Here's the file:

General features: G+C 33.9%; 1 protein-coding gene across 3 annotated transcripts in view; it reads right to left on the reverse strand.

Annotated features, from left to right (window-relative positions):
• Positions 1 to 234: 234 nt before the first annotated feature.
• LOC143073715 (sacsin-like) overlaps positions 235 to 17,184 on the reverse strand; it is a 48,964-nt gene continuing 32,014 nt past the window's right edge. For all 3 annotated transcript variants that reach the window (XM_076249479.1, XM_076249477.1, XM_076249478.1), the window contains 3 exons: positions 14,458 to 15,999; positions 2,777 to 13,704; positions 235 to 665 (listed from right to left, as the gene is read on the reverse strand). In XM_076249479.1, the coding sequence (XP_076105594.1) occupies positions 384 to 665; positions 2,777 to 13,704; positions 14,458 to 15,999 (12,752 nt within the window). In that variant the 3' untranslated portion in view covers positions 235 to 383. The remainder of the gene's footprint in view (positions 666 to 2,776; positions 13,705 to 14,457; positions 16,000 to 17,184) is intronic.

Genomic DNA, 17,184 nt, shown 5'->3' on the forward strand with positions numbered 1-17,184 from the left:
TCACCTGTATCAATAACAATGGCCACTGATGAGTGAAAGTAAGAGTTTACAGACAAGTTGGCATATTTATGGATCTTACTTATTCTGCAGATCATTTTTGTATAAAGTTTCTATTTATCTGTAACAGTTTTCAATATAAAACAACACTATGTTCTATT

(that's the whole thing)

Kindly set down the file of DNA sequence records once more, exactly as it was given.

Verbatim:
General features: G+C 33.9%; 1 protein-coding gene across 3 annotated transcripts in view; it reads right to left on the reverse strand.

Annotated features, from left to right (window-relative positions):
• Positions 1 to 234: 234 nt before the first annotated feature.
• LOC143073715 (sacsin-like) overlaps positions 235 to 17,184 on the reverse strand; it is a 48,964-nt gene continuing 32,014 nt past the window's right edge. For all 3 annotated transcript variants that reach the window (XM_076249479.1, XM_076249477.1, XM_076249478.1), the window contains 3 exons: positions 14,458 to 15,999; positions 2,777 to 13,704; positions 235 to 665 (listed from right to left, as the gene is read on the reverse strand). In XM_076249479.1, the coding sequence (XP_076105594.1) occupies positions 384 to 665; positions 2,777 to 13,704; positions 14,458 to 15,999 (12,752 nt within the window). In that variant the 3' untranslated portion in view covers positions 235 to 383. The remainder of the gene's footprint in view (positions 666 to 2,776; positions 13,705 to 14,457; positions 16,000 to 17,184) is intronic.

Genomic DNA, 17,184 nt, shown 5'->3' on the forward strand with positions numbered 1-17,184 from the left:
TCACCTGTATCAATAACAATGGCCACTGATGAGTGAAAGTAAGAGTTTACAGACAAGTTGGCATATTTATGGATCTTACTTATTCTGCAGATCATTTTTGTATAAAGTTTCTATTTATCTGTAACAGTTTTCAATATAAAACAACACTATGTTCTATT